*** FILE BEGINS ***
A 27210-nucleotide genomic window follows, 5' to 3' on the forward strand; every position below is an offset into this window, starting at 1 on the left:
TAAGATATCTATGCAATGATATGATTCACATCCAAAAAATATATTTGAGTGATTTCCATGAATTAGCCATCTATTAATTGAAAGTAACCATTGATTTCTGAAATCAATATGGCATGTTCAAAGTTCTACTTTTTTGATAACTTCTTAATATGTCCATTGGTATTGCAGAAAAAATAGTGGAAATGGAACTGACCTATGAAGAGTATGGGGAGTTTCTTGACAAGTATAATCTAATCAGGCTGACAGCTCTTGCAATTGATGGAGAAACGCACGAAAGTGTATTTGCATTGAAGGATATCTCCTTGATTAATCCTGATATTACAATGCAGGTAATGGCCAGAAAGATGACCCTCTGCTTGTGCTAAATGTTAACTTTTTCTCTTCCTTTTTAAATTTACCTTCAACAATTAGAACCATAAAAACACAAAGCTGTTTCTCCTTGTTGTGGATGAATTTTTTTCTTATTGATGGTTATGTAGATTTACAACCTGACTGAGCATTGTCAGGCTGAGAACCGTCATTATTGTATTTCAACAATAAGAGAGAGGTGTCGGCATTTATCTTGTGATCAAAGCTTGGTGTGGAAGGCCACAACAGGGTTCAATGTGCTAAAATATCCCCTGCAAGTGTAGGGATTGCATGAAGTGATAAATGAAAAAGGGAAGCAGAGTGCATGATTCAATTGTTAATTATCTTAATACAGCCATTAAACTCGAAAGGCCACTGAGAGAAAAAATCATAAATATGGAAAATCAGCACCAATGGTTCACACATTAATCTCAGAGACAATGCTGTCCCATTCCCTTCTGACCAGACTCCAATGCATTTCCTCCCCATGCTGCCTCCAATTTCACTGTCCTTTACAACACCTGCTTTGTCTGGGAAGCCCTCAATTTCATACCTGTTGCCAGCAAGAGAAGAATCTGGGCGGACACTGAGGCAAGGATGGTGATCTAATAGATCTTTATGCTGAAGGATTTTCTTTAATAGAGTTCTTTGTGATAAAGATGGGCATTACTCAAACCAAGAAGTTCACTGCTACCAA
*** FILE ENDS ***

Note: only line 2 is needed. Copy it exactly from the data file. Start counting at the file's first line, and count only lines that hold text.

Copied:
TAAGATATCTATGCAATGATATGATTCACATCCAAAAAATATATTTGAGTGATTTCCATGAATTAGCCATCTATTAATTGAAAGTAACCATTGATTTCTGAAATCAATATGGCATGTTCAAAGTTCTACTTTTTTGATAACTTCTTAATATGTCCATTGGTATTGCAGAAAAAATAGTGGAAATGGAACTGACCTATGAAGAGTATGGGGAGTTTCTTGACAAGTATAATCTAATCAGGCTGACAGCTCTTGCAATTGATGGAGAAACGCACGAAAGTGTATTTGCATTGAAGGATATCTCCTTGATTAATCCTGATATTACAATGCAGGTAATGGCCAGAAAGATGACCCTCTGCTTGTGCTAAATGTTAACTTTTTCTCTTCCTTTTTAAATTTACCTTCAACAATTAGAACCATAAAAACACAAAGCTGTTTCTCCTTGTTGTGGATGAATTTTTTTCTTATTGATGGTTATGTAGATTTACAACCTGACTGAGCATTGTCAGGCTGAGAACCGTCATTATTGTATTTCAACAATAAGAGAGAGGTGTCGGCATTTATCTTGTGATCAAAGCTTGGTGTGGAAGGCCACAACAGGGTTCAATGTGCTAAAATATCCCCTGCAAGTGTAGGGATTGCATGAAGTGATAAATGAAAAAGGGAAGCAGAGTGCATGATTCAATTGTTAATTATCTTAATACAGCCATTAAACTCGAAAGGCCACTGAGAGAAAAAATCATAAATATGGAAAATCAGCACCAATGGTTCACACATTAATCTCAGAGACAATGCTGTCCCATTCCCTTCTGACCAGACTCCAATGCATTTCCTCCCCATGCTGCCTCCAATTTCACTGTCCTTTACAACACCTGCTTTGTCTGGGAAGCCCTCAATTTCATACCTGTTGCCAGCAAGAGAAGAATCTGGGCGGACACTGAGGCAAGGATGGTGATCTAATAGATCTTTATGCTGAAGGATTTTCTTTAATAGAGTTCTTTGTGATAAAGATGGGCATTACTCAAACCAAGAAGTTCACTGCTACCAA